The Financial Express Article, February 2013, Ganesh Natarajan
A case study presentation and discussion at the Mecca of Management Education the Harvard Business School is always an exciting occasion and when the case being premiered is the Innovation story of Zensar, it makes the excitement truly palpable. Created by Innovation Professor Michael Tushman when he had done a keynote and workshop at NASSCOM’s Leadership Forum, this case captures the compulsion, the process and joys of successful innovation, not just at a firm level but for the entire Indian Tech sector.
Innovation in our industry is not new and for over a decade, we have taken the innovation initiative to new heights at NASSCOM, starting with a simple search for innovation in new products and services by small and medium enterprises and then widening the search to process and business model innovation and enlarging the scope to large enterprises as well as multinationals in their work in India. It is to the credit of successive generations of NASSCOM leadership that the enthusiasm for new ideas and new ways of achieving business transformation for our clients has always been at the forefront and it is this unflagging enthusiasm for innovation that has enabled the industry to battle all odds and always emerge triumphant.
The Tushman case itself presents extremely well how one organization that started in the software services business at the worst possible time, the year 2001 after the decline in the Dotcom wave and the Year 2000 opportunity chose a “different point of view” to stand out from the clutter and make itself a valuable partner for even Fortune 500 and FTSE 100 customers. In a market where programming skills were the key differentiator for Indian companies, the service innovation offered was the ability to develop solution blueprints from the study of business processes and create computer systems without the traditional manual programming and testing efforts. The case also recounts how a service innovation morphed into a business model innovation through the ability to deploy people simultaneously in different locations on a common client problem, a true implementation of a global delivery model. And finally how the organization first tends to reject the new idea and then wholeheartedly embraces it as the “holy grail” of differentiation and innovation.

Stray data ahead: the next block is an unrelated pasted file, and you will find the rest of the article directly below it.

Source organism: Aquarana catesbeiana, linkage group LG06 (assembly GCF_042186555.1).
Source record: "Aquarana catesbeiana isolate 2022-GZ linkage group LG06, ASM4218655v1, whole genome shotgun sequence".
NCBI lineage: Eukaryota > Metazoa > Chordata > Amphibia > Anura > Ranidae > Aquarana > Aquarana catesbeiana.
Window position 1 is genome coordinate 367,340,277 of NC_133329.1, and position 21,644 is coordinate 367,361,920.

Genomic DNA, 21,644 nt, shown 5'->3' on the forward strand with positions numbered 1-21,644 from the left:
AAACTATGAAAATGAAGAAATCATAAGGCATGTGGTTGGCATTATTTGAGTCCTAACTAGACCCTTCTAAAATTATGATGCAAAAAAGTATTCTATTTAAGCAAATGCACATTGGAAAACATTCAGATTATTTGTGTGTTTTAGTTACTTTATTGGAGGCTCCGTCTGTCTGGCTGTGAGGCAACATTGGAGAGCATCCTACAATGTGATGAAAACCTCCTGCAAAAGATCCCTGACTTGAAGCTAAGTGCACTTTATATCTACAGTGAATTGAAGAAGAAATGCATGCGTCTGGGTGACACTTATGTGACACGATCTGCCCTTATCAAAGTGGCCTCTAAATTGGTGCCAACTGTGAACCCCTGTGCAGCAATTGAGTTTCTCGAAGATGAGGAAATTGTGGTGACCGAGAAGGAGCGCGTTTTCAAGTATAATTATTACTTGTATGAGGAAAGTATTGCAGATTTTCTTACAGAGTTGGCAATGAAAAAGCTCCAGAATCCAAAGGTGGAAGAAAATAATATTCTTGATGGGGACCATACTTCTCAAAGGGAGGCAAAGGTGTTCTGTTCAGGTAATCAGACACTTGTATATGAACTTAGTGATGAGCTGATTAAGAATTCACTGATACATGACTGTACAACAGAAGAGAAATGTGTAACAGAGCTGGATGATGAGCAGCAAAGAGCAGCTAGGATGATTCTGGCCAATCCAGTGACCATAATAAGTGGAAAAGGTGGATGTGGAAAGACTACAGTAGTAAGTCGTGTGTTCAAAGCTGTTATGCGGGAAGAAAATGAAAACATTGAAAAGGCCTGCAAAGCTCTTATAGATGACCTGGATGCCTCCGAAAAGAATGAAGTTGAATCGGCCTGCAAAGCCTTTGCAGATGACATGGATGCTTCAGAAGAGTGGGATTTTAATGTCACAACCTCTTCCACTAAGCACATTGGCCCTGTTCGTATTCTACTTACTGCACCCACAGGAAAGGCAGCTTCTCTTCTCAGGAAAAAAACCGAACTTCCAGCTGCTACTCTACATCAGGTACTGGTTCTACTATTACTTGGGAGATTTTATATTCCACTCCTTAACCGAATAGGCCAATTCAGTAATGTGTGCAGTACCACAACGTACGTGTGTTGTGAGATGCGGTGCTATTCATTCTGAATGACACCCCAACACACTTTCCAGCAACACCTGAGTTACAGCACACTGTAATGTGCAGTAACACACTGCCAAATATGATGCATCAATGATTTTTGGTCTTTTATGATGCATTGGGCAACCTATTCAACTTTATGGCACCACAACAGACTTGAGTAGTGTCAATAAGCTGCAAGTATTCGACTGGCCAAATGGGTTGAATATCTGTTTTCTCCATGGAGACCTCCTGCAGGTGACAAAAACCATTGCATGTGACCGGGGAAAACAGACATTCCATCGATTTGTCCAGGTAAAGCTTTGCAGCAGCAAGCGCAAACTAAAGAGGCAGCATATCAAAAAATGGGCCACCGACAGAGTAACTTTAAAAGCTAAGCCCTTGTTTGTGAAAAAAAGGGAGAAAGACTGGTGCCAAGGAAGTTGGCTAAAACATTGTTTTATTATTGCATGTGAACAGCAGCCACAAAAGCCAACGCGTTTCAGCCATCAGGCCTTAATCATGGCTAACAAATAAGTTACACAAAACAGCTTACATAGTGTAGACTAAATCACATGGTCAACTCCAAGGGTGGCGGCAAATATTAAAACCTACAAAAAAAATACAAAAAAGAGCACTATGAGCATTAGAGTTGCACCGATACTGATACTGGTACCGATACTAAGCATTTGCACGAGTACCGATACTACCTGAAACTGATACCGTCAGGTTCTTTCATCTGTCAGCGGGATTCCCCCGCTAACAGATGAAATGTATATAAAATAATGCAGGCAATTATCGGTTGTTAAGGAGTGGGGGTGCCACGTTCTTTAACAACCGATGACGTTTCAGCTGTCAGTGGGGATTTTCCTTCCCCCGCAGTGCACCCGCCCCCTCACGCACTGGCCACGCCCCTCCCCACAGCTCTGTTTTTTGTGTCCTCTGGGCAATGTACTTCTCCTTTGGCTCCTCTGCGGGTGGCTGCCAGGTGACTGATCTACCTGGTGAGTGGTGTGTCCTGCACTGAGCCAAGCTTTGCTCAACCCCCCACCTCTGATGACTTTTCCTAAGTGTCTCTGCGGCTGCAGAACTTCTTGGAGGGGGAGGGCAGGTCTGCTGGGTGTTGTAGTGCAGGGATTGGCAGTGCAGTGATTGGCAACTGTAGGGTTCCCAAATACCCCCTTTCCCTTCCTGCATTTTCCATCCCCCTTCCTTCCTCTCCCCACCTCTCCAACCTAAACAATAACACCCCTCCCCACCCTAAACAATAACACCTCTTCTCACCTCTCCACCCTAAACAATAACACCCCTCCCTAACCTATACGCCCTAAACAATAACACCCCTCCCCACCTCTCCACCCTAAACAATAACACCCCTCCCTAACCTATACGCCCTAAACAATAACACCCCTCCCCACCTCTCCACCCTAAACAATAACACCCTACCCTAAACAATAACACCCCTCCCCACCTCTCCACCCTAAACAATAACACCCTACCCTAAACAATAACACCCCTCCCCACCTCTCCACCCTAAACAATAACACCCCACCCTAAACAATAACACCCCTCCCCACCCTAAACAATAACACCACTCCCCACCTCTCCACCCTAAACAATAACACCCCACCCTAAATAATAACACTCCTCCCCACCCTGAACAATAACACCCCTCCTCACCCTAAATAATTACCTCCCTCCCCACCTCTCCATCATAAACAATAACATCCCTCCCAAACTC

Innovation has been embraced in many firms in the industry, depending upon the scale and scope of the innovation agenda. While many firms have been content to innovate in small doses across the spectrum of products and services, a few have dared to embark on what consulting firm Erehwon calls “Orbit shifting Innovation” and choose the road less traveled in their journey to success. Even amongst Professors at HBS, the approach to fostering innovation have been varied with Christiansen advocating complete spin-outs of breakthrough innovation ideas while the Tushman model of ambidexterity advocates a study of the operating leverage to be derived through simultaneous exploitation and exploration, often keeping an innovative idea within the larger organization to derive its full benefits. And with the new community and open source way of spreading innovation, the Michael Porter research on innovation clusters could point to new models of eco-system development for any set of firms in an industry.
The search for innovation and new ideas to grow and succeed can never go out of vogue in any country or industry. A recent lead article in The Economist pointed out that after the invention of the toilet, there have been few truly breakthrough innovations even in the United States although diehard fans of Apple may find much to disagree with that hypothesis. Be that as it may, there is no doubt that the pace of innovation has perceptibly slowed down, even in the West and the onus is on the new economies of India China and parts of Africa and Latin America to pick up the innovation gauntlet and discover new solutions for the world. Information Technology presents new opportunities everyday whether it is the ability for three dimensional printing to bring manufacturing back to the West or even the power of Big Data to transform election outcomes, as the Obama team so effectively demonstrated in the recent US Presidential election. A strong focus on innovation not just in IT but in other industry sectors will enable India to take the lead and bring many new ideas to the forefront for the country’s economic benefit.
For the IT industry itself, the better than expected results reported in the third quarter and the robust order books and pipelines enjoyed by most of the top twenty software exporters has enabled industry watchers to breathe a collective sigh of relief. There will be many challenges in 2013 as the US, having thwarted the fiscal cliff now contends with the debt ceiling issue and the European countries continue to struggle for sustainable growth. But the Indian industry has always been innovative in its ability to garner wallet share from its clients and there is no doubt that we are heading for a much better year. Innovation will continue to be the lighthouse that guides the Indian IT ship in these choppy waters!
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